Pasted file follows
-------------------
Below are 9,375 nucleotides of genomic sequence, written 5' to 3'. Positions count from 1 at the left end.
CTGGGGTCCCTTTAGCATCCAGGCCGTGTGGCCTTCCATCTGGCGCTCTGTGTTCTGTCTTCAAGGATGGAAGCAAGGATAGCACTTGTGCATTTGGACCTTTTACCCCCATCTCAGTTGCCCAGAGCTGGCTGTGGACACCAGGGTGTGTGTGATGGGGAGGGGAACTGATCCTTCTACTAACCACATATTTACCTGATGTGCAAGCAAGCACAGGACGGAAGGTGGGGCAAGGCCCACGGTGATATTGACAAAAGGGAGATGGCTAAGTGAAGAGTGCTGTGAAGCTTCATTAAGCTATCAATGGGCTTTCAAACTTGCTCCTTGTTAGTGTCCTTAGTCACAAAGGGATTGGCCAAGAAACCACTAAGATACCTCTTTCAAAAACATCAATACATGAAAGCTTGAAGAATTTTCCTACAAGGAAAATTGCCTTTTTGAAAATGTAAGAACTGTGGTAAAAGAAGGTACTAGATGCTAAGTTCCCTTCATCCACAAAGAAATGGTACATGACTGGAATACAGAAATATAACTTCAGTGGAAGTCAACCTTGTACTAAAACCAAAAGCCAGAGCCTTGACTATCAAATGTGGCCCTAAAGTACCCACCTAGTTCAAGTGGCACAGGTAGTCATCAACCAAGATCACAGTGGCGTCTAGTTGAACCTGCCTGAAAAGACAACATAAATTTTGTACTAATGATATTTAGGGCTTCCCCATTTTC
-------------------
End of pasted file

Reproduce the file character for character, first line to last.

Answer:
Below are 9,375 nucleotides of genomic sequence, written 5' to 3'. Positions count from 1 at the left end.
CTGGGGTCCCTTTAGCATCCAGGCCGTGTGGCCTTCCATCTGGCGCTCTGTGTTCTGTCTTCAAGGATGGAAGCAAGGATAGCACTTGTGCATTTGGACCTTTTACCCCCATCTCAGTTGCCCAGAGCTGGCTGTGGACACCAGGGTGTGTGTGATGGGGAGGGGAACTGATCCTTCTACTAACCACATATTTACCTGATGTGCAAGCAAGCACAGGACGGAAGGTGGGGCAAGGCCCACGGTGATATTGACAAAAGGGAGATGGCTAAGTGAAGAGTGCTGTGAAGCTTCATTAAGCTATCAATGGGCTTTCAAACTTGCTCCTTGTTAGTGTCCTTAGTCACAAAGGGATTGGCCAAGAAACCACTAAGATACCTCTTTCAAAAACATCAATACATGAAAGCTTGAAGAATTTTCCTACAAGGAAAATTGCCTTTTTGAAAATGTAAGAACTGTGGTAAAAGAAGGTACTAGATGCTAAGTTCCCTTCATCCACAAAGAAATGGTACATGACTGGAATACAGAAATATAACTTCAGTGGAAGTCAACCTTGTACTAAAACCAAAAGCCAGAGCCTTGACTATCAAATGTGGCCCTAAAGTACCCACCTAGTTCAAGTGGCACAGGTAGTCATCAACCAAGATCACAGTGGCGTCTAGTTGAACCTGCCTGAAAAGACAACATAAATTTTGTACTAATGATATTTAGGGCTTCCCCATTTTC